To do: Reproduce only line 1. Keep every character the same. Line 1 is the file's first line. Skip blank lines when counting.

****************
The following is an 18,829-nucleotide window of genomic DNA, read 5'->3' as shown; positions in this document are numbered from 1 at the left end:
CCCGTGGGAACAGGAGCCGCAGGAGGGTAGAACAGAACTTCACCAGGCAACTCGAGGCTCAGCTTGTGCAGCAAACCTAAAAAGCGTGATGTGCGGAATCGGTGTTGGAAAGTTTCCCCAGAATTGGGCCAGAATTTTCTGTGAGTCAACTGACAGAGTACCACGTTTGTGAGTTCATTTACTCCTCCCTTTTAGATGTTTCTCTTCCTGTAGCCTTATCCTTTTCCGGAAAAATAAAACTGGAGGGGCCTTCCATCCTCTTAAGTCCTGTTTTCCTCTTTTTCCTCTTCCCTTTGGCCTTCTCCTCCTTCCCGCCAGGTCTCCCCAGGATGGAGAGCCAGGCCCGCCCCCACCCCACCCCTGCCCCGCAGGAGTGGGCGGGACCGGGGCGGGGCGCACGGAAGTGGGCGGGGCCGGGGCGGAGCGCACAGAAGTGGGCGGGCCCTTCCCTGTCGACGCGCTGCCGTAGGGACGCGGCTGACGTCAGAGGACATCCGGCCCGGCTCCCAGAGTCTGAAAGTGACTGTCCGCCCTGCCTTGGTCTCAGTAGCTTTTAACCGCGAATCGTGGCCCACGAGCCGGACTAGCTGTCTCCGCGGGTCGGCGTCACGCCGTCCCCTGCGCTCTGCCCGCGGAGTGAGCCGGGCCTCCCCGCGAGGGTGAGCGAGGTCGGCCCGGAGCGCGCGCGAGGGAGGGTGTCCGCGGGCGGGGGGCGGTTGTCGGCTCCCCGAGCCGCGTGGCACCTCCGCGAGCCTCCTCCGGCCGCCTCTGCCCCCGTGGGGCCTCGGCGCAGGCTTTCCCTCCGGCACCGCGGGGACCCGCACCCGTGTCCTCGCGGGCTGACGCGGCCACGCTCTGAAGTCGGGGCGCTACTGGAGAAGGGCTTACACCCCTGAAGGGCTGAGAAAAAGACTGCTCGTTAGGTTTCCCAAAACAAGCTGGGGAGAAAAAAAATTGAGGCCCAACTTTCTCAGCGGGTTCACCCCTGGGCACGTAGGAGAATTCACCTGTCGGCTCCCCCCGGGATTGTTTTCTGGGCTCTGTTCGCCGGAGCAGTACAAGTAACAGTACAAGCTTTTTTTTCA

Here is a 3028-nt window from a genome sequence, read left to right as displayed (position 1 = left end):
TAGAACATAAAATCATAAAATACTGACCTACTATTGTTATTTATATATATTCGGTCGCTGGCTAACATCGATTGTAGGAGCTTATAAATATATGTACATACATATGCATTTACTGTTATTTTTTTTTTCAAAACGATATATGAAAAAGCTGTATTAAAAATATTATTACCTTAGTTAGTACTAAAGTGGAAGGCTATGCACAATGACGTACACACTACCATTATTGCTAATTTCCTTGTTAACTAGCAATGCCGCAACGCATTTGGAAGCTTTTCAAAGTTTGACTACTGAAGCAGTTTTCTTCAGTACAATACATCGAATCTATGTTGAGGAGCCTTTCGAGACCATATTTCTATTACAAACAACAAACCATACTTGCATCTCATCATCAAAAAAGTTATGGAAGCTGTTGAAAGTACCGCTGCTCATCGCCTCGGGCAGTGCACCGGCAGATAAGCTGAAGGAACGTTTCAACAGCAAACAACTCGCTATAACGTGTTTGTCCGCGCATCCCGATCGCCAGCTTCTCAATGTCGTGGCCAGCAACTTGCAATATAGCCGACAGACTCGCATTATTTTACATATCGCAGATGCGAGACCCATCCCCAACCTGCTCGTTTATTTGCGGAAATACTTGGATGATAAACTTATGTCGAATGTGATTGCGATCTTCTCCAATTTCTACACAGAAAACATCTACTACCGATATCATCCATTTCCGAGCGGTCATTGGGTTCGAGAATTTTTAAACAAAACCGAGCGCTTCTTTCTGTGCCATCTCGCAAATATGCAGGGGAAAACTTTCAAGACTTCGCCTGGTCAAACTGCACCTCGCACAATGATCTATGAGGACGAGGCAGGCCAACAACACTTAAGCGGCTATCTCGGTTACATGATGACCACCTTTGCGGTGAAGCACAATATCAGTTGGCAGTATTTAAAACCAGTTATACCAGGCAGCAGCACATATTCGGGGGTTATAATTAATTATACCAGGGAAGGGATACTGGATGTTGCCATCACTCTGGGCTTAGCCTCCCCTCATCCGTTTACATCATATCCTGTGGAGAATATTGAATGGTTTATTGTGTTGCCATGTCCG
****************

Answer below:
The following is an 18,829-nucleotide window of genomic DNA, read 5'->3' as shown; positions in this document are numbered from 1 at the left end: